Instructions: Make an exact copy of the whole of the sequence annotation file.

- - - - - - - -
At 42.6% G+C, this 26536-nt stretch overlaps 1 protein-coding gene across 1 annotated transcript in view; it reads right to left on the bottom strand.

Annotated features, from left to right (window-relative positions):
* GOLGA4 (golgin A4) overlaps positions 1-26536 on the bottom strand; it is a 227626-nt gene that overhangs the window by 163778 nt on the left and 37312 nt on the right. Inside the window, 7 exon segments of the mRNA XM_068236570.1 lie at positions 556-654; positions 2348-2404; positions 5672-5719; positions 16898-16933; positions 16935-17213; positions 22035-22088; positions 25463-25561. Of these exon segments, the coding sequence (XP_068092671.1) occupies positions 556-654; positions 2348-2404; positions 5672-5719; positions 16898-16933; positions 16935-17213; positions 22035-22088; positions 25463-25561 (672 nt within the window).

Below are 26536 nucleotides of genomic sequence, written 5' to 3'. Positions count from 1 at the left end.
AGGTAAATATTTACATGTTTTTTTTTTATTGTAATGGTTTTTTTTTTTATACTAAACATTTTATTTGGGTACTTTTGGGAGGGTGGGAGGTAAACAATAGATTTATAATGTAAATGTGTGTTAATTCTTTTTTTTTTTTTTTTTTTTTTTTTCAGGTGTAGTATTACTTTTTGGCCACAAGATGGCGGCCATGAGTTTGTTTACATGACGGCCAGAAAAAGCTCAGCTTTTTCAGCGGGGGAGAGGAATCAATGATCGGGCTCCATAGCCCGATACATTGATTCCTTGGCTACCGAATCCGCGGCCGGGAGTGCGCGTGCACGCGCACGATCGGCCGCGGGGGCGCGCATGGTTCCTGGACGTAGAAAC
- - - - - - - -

At 42.6% G+C, this 26536-nt stretch overlaps 1 protein-coding gene across 1 annotated transcript in view; it reads right to left on the bottom strand.

Annotated features, from left to right (window-relative positions):
* GOLGA4 (golgin A4) overlaps positions 1-26536 on the bottom strand; it is a 227626-nt gene that overhangs the window by 163778 nt on the left and 37312 nt on the right. Inside the window, 7 exon segments of the mRNA XM_068236570.1 lie at positions 556-654; positions 2348-2404; positions 5672-5719; positions 16898-16933; positions 16935-17213; positions 22035-22088; positions 25463-25561. Of these exon segments, the coding sequence (XP_068092671.1) occupies positions 556-654; positions 2348-2404; positions 5672-5719; positions 16898-16933; positions 16935-17213; positions 22035-22088; positions 25463-25561 (672 nt within the window).

Below are 26536 nucleotides of genomic sequence, written 5' to 3'. Positions count from 1 at the left end.
AGGTAAATATTTACATGTTTTTTTTTTATTGTAATGGTTTTTTTTTTTATACTAAACATTTTATTTGGGTACTTTTGGGAGGGTGGGAGGTAAACAATAGATTTATAATGTAAATGTGTGTTAATTCTTTTTTTTTTTTTTTTTTTTTTTTTCAGGTGTAGTATTACTTTTTGGCCACAAGATGGCGGCCATGAGTTTGTTTACATGACGGCCAGAAAAAGCTCAGCTTTTTCAGCGGGGGAGAGGAATCAATGATCGGGCTCCATAGCCCGATACATTGATTCCTTGGCTACCGAATCCGCGGCCGGGAGTGCGCGTGCACGCGCACGATCGGCCGCGGGGGCGCGCATGGTTCCTGGACGTAGAAAC